So please, do not call me a secretary. At best you’re reducing the scope of my actual job to something incredibly rudimentary, and at worst, you’re knowingly insulting me in the hopes I will be humiliated enough to pass your call on to an attorney who will deliver the same news I did. Kindly remove your head from your ass and/or the 1920s, hang up the phone, and try another firm.

10 Reasons to Respect West Virginia

On this day in 1863, West Virginia became its own state. Since then, it has endured jokes about incest, dirtiness, redneck shenanigans, moonshine, NASCAR, stupidity, and much more. As my friends know, I grew up in West Virginia, and while I don’t love everything about the state, I can honestly say that it gets a far worse reputation than it deserves. Buckle in, do some reading, and have a little goddamn respect. You can make fun of Kentucky instead. (Just kidding.)

1. It’s the only state to carve itself out of the territory of another state…without that state’s permission. John McCain only wishes he could be this much of a maverick.

2. It’s also the only state to be created by Presidential Decree. Lincoln had our backs. Oh, and this was the Civil War, so we became part of the Union, and the rest of Virginia went on to lose. Because they were losers. Unlike us. Good timing.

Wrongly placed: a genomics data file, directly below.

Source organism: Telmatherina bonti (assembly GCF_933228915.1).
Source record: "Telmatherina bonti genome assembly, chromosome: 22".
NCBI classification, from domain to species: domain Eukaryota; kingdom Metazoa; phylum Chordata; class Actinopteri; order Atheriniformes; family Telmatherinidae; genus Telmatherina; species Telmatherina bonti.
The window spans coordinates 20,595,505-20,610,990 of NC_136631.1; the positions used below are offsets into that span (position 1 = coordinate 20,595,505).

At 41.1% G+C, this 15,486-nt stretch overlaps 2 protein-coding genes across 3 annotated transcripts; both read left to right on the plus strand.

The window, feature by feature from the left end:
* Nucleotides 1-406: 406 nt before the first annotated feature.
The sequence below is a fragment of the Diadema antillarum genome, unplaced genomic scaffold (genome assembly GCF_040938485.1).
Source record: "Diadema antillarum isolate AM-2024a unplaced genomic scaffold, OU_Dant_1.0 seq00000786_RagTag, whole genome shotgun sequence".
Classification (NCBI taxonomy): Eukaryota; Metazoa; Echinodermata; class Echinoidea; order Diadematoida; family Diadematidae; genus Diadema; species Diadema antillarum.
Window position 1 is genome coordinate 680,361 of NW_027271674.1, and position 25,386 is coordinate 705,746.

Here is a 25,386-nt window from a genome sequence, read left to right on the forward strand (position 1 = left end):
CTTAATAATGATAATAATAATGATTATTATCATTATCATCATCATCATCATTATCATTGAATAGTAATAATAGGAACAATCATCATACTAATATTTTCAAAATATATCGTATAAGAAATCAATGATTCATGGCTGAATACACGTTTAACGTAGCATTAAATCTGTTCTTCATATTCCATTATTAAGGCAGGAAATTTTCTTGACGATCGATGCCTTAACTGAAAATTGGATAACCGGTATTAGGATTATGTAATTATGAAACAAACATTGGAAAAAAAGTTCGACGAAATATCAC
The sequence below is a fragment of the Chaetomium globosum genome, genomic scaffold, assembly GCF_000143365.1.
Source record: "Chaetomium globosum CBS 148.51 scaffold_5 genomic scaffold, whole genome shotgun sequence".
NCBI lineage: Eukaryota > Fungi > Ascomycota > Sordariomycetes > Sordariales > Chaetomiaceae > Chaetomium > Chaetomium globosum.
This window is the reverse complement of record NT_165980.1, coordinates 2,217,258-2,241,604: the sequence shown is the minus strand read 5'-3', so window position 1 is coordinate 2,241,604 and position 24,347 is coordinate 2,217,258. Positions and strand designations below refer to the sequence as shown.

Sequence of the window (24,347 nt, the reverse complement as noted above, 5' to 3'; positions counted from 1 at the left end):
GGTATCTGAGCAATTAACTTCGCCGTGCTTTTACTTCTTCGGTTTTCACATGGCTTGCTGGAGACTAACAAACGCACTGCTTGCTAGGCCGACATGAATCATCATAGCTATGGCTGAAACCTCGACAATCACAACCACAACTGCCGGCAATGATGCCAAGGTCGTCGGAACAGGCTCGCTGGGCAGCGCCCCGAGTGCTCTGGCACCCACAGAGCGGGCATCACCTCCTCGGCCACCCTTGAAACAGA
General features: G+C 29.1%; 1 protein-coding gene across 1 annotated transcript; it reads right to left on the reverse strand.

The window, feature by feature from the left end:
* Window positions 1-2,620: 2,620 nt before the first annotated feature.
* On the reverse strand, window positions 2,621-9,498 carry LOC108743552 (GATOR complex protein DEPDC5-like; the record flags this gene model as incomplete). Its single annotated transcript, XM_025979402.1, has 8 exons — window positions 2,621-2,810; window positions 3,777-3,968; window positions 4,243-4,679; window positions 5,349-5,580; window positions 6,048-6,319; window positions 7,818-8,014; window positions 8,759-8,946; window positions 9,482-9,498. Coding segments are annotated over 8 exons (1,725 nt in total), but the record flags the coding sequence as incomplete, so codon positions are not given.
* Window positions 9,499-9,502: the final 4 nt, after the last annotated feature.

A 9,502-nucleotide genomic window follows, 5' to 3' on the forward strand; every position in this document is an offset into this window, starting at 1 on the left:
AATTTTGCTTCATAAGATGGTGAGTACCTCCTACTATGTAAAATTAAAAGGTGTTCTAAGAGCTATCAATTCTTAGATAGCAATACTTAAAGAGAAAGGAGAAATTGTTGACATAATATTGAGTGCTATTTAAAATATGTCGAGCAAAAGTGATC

3. We’ve spawned celebrities and major figures too. Do you like “The Andy Griffith Show?” We had Don Knotts, who played Barney Fife. Prefer drama? John Corbett, Brad Dourif. Comedy? Steve Harvey. Music? Brad Paisley. Books? Pearl S. Buck. Gymnastics? Mary Lou Retton. Tim Burton? He’s not from West Virginia, but Jack Skellington himself, Chris Sarandon, is. Breaking the sound barrier? CHUCK YEAGER.

Hell, even if your only interest in life is One Direction, we brought forth Morgan Spurlock, director of the upcoming One Direction documentary and previous writer/creator/director of…you know, much better things.

4. You can legally purchase 153-proof Everclear. The 190-proof stuff is illegal, much like owning semiautomatic weapons, because people are stupid and prone to killing themselves and one another with that much power. Basically, we’ve got your back in the booze department, and if you’re that dumb, you can find moonshine.

5. Do you like Golden Delicious apples? We made them, motherfucker. This helped bring about my favorite apple, Cripps Pink, so I approve.